A writer friend of mine told me about this: Across The Universe. It’s a website devoted to counting down to a new book’s release. The site allows you to read the first chapter of the book, and I have to say it’s incredible. I read it last night and it keeps creeping into my mind… go check it out!
Why, why, why, why, WHY did I read this book NOW? Because it’s popular? Because it’s new? Because I LOVED the Percy Jackson series? All of that, I guess. But I shouldn’t have read it now… I should have waited until the rest of the series was published because now I have to wait for the rest of the books to be published and I am not, not, NOT patient at all.
Rick Riordan’s The Red Pyramid is the first book in his new series, The Kane Chronicles. While the Percy Jackson series featured Greek and Roman mythology, this new series uses Egyptian mythology. It was definitely interesting to learn more about Egyptian myths and legends, but the best part of this new book is its two new protagonists. Carter Kane is a smart, fun, very typical teenage boy who is instantly likeable. His sister, Sadie Kane, is adorable, witty, strong-willed, and absolutely perfect as a character. She was easy for me to connect to, and I have a feeling that boys would feel it’s easy to connect to Carter, too. Following Carter and Sadie’s adventures as they try to save their dad, their friends, and the world itself is fun and thrilling. I’m impressed with the decisions these two are faced with and the great moral attitude they approach each new challenge with; I’m also proud of how they act at the end of the battle – choosing to take the high road rather than be ruled by vengeance. (Don’t worry, I didn’t just give anything away.) I just hate that I have to wait a while before I can read another Kane adventure, but at least this book does have a good, solid resolution so I don’t feel like I’m being left hanging for months.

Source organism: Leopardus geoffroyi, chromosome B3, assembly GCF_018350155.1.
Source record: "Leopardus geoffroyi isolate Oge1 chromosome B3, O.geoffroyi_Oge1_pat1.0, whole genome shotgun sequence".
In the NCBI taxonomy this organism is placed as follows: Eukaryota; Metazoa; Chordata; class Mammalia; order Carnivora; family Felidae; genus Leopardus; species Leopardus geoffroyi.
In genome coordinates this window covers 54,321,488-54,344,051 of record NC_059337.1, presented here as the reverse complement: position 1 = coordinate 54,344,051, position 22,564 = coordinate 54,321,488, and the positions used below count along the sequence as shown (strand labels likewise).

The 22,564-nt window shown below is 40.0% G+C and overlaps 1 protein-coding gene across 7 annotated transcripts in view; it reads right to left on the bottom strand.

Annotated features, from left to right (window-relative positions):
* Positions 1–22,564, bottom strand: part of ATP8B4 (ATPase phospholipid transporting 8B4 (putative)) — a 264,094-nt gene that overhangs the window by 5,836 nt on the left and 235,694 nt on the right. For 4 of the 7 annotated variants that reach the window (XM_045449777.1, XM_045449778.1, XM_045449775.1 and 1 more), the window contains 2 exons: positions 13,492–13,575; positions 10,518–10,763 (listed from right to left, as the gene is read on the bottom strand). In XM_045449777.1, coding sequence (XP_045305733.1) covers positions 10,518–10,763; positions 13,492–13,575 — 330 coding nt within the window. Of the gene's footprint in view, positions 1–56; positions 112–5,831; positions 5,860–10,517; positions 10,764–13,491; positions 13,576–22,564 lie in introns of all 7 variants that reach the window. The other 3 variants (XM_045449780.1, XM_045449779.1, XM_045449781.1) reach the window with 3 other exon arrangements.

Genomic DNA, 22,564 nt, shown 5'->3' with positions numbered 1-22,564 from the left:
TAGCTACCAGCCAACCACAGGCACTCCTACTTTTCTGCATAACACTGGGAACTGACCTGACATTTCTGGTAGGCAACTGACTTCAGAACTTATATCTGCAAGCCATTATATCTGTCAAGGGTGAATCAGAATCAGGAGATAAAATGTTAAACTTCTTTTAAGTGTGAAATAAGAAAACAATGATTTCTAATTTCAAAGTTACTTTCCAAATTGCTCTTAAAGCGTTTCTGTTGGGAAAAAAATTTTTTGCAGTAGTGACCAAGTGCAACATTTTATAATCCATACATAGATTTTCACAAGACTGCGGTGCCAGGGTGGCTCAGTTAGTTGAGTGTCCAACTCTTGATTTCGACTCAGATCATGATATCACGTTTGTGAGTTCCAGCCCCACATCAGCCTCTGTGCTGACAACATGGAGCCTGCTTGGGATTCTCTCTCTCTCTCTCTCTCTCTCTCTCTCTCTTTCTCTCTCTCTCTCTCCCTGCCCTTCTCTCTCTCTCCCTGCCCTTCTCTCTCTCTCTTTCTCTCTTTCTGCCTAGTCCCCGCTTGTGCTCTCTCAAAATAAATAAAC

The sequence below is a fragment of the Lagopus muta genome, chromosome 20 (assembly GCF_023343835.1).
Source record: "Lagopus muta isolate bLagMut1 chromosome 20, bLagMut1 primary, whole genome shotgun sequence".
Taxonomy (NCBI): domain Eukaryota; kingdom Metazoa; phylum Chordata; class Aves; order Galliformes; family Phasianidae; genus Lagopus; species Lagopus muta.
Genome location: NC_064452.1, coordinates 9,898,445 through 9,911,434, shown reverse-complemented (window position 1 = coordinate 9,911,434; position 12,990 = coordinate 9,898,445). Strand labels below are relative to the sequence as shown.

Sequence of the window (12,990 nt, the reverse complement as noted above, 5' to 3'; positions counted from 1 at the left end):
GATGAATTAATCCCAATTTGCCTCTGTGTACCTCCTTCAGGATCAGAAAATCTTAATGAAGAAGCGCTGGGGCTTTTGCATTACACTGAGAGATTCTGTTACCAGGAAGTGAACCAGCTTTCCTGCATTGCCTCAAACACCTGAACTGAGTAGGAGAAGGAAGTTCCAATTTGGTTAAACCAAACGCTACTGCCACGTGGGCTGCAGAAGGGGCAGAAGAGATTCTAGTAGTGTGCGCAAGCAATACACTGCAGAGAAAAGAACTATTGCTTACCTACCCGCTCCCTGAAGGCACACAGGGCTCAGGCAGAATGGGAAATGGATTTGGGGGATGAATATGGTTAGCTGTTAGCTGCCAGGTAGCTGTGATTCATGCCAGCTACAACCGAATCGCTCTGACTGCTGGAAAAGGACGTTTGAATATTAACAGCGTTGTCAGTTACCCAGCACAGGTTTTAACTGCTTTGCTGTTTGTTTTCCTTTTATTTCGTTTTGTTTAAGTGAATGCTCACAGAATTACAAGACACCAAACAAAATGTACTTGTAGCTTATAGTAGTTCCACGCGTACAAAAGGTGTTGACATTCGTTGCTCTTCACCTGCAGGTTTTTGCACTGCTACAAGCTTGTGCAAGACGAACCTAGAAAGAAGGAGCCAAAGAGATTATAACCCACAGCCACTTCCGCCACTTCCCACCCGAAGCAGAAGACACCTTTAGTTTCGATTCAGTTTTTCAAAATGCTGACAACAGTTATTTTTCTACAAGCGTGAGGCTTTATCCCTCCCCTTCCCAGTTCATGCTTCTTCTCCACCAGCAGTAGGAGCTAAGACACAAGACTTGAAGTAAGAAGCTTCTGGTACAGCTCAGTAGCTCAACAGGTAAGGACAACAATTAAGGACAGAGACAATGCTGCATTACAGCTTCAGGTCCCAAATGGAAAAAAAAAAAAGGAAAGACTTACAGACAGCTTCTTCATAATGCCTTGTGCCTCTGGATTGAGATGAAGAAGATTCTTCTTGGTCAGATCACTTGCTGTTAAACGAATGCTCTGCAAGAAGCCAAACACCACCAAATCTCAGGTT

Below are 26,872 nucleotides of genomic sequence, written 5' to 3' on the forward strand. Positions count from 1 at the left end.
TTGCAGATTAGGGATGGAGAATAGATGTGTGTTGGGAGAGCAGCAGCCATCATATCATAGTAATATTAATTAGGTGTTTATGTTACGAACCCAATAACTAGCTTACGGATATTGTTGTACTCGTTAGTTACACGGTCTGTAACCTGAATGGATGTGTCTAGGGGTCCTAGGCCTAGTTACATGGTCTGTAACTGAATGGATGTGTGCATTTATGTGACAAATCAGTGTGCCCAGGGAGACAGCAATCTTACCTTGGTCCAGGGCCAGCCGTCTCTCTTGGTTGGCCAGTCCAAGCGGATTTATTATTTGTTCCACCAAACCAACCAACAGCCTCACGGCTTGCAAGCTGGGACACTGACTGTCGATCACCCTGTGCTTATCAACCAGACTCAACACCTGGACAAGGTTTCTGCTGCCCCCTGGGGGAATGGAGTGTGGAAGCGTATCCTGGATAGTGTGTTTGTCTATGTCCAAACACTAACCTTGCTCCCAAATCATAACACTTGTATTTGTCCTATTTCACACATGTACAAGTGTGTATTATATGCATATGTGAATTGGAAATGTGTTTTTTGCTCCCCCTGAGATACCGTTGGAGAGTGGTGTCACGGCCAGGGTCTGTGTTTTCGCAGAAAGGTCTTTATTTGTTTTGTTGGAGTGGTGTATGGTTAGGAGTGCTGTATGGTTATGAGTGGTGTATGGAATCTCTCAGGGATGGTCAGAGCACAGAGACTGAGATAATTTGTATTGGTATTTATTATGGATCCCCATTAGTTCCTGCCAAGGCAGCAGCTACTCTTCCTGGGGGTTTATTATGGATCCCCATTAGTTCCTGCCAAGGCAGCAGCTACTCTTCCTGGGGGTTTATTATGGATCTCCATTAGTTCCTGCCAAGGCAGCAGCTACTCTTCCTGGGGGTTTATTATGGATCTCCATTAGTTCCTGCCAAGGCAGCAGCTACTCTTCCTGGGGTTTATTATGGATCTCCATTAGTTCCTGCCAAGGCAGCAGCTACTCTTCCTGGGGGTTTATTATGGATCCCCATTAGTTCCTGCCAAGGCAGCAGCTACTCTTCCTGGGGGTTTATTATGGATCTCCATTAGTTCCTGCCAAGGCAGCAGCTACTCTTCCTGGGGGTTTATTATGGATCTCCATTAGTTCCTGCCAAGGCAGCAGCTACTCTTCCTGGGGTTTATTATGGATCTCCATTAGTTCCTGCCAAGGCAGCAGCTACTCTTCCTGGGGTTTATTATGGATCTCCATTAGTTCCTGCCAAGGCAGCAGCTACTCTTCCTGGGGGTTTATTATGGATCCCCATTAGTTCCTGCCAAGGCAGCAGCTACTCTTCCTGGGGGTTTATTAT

A note on content for any parents that might be concerned about the mythology/gods/goddesses element to this and other Rick Riordan books… the gods and goddesses are featured as interesting characters in these books, not as objects of worship. Riordan is clear about that in the books. I think reading Riordan is a great way to expose young adults (and grown adults, too) to mythology in a way that is engaging for them. I know I’ve learned tons from his novels that I never cared to learn when I was in school. As far as language and sexual content goes, The Red Pyramid is incredibly clean. For some reason, the Barnes and Noble website lists the age range for this book as 9-11… which I think is crazy. A nine year-old would miss tons of details and struggle with following the action and the meanings of everything. I’d put the age range more around 11 and up. It’s a pretty easy read for an adult, but still worth the time! For more information about Rick Riordan and his books, click here.
A few months ago, I was browsing through the YA section at the library and stumbled across a book called Girl v Boy by Yvonne Collins and Sandy Rideout. I hadn’t heard of them before, but I was intrigued by the cover and decided to give it a shot… and I loved it! This is a very good book about a contest between high schools to raise money for literacy programs. Doesn’t sound too exciting, I know, but when they begin dueling Boy v. Girl newspaper columns, a romance begins and there’s all kinds of mystery surrounding the identities of the anonymous newspaper columnists. It’s just really good.